Everyday we were in a different village in the mountains. We usually had 300 to 400 people from the villages come out each day. Travelling up the mountains was both beautiful and treacherous in these huge school buses. Sometimes we were so close to the edge, I just put my life anew in God's hands. I know that sounds dramatic..but it was quite hairy at times.

These are the two buses we went up the mountains was very exciting! we slipped,  slid, rocked to and fro, and got stuck in the mud. At one point everyone had to get out and push!

Of course it had to rain everyday making the trip up the mountains treacherous. But God got us there safely and back.

Crowds were waiting..lines and lines of people!

In case those of you don't know what a medical brigade I didn't..I'll give you a picture in case you ever get a chance to join one. The first day we went to a village called El Eden. The connection is set up through a local pastor. We usually use the public school as a base. There were 450 people waiting for us when we drove up. We had several stations...Evangelism and Hygiene, Triage, Medical, Dental, Glasses. Pharmacy and Shoes. Usually there is women's health, but unfortunately not this time. The first village, I helped in triage doing vital signs and blood pressure.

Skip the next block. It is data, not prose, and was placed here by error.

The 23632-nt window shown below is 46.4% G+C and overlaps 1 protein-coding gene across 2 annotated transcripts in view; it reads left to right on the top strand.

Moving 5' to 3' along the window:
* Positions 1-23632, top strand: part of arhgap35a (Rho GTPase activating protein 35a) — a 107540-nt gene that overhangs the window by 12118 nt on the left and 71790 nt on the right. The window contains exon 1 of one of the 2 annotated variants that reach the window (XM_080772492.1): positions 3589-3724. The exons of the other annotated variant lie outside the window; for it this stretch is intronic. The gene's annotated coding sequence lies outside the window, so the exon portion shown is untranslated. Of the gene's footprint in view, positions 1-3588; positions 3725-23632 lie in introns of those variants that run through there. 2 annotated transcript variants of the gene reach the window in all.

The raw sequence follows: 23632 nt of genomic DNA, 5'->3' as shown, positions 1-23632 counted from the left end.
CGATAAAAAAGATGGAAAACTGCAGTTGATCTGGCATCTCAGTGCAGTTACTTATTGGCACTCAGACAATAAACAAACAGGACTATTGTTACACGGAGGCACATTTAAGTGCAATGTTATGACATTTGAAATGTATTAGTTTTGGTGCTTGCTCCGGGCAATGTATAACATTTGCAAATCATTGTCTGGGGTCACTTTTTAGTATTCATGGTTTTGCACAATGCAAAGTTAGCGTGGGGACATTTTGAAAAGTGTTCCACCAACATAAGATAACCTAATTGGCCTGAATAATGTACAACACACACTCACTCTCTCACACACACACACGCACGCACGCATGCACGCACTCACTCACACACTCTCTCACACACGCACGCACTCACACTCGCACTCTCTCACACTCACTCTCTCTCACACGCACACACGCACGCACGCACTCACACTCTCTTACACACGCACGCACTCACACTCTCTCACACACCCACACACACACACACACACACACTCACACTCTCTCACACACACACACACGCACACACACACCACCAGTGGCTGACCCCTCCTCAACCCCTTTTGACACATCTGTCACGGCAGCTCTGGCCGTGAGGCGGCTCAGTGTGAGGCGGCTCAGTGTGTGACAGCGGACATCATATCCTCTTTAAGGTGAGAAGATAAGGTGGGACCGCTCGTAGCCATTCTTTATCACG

these old guys from the mountains have perfect blood pressure and vitals. They work really hard up and down the mountains with their coffee.
Then in La Zona where I had lived for the first month I was here, I ran around and did everything because I knew the people.  It was so nice to come back and provide these services to people I knew.  I got lot's of hugs and kisses, it was so wonderful. The next village I helped to pull and cleaned teeth.

there were two dentist there to guide us
Then there was Pharmacy, giving out worm pills, vitamins, antibiotics, pain killers, etc. with doctors orders of course.
counting out the pills

giving out the pills
The next village I fitted people for glasses. It was so nice to hear them exclaim claro!, claro! they could read or see far for the first time.

Then there was shoes...which were all gone in the first hour or two. we had to ration them to each village. Seeing the big holes in shoes and being able to give a new pair of nikes was a blessing.

And then fixing food and feeding the five thousand..well 450...that is what it felt like anyway.

My little Spanish helped a little, but we did have Honduran translators with us.